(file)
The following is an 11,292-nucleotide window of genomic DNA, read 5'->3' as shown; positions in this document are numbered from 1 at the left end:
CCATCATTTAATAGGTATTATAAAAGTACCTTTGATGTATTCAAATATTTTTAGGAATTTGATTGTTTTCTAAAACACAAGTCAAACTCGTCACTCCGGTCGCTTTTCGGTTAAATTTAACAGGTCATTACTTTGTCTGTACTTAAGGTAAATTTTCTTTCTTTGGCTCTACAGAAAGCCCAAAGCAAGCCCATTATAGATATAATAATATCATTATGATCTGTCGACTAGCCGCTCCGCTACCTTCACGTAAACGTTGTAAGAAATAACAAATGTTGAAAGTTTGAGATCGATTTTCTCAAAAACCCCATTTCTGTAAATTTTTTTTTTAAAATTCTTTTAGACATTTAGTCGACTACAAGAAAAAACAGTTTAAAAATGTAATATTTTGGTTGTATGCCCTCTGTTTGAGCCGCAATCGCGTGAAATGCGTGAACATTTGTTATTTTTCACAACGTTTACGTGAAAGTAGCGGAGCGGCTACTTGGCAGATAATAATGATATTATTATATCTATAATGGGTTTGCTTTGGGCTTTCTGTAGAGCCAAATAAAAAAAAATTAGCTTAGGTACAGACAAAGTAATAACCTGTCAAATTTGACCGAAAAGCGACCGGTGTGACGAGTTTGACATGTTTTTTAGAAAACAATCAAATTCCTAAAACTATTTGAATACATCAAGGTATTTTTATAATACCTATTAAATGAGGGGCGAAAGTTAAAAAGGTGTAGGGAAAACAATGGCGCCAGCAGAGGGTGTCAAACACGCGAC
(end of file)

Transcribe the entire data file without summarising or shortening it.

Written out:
The following is an 11,292-nucleotide window of genomic DNA, read 5'->3' as shown; positions in this document are numbered from 1 at the left end:
CCATCATTTAATAGGTATTATAAAAGTACCTTTGATGTATTCAAATATTTTTAGGAATTTGATTGTTTTCTAAAACACAAGTCAAACTCGTCACTCCGGTCGCTTTTCGGTTAAATTTAACAGGTCATTACTTTGTCTGTACTTAAGGTAAATTTTCTTTCTTTGGCTCTACAGAAAGCCCAAAGCAAGCCCATTATAGATATAATAATATCATTATGATCTGTCGACTAGCCGCTCCGCTACCTTCACGTAAACGTTGTAAGAAATAACAAATGTTGAAAGTTTGAGATCGATTTTCTCAAAAACCCCATTTCTGTAAATTTTTTTTTTAAAATTCTTTTAGACATTTAGTCGACTACAAGAAAAAACAGTTTAAAAATGTAATATTTTGGTTGTATGCCCTCTGTTTGAGCCGCAATCGCGTGAAATGCGTGAACATTTGTTATTTTTCACAACGTTTACGTGAAAGTAGCGGAGCGGCTACTTGGCAGATAATAATGATATTATTATATCTATAATGGGTTTGCTTTGGGCTTTCTGTAGAGCCAAATAAAAAAAAATTAGCTTAGGTACAGACAAAGTAATAACCTGTCAAATTTGACCGAAAAGCGACCGGTGTGACGAGTTTGACATGTTTTTTAGAAAACAATCAAATTCCTAAAACTATTTGAATACATCAAGGTATTTTTATAATACCTATTAAATGAGGGGCGAAAGTTAAAAAGGTGTAGGGAAAACAATGGCGCCAGCAGAGGGTGTCAAACACGCGAC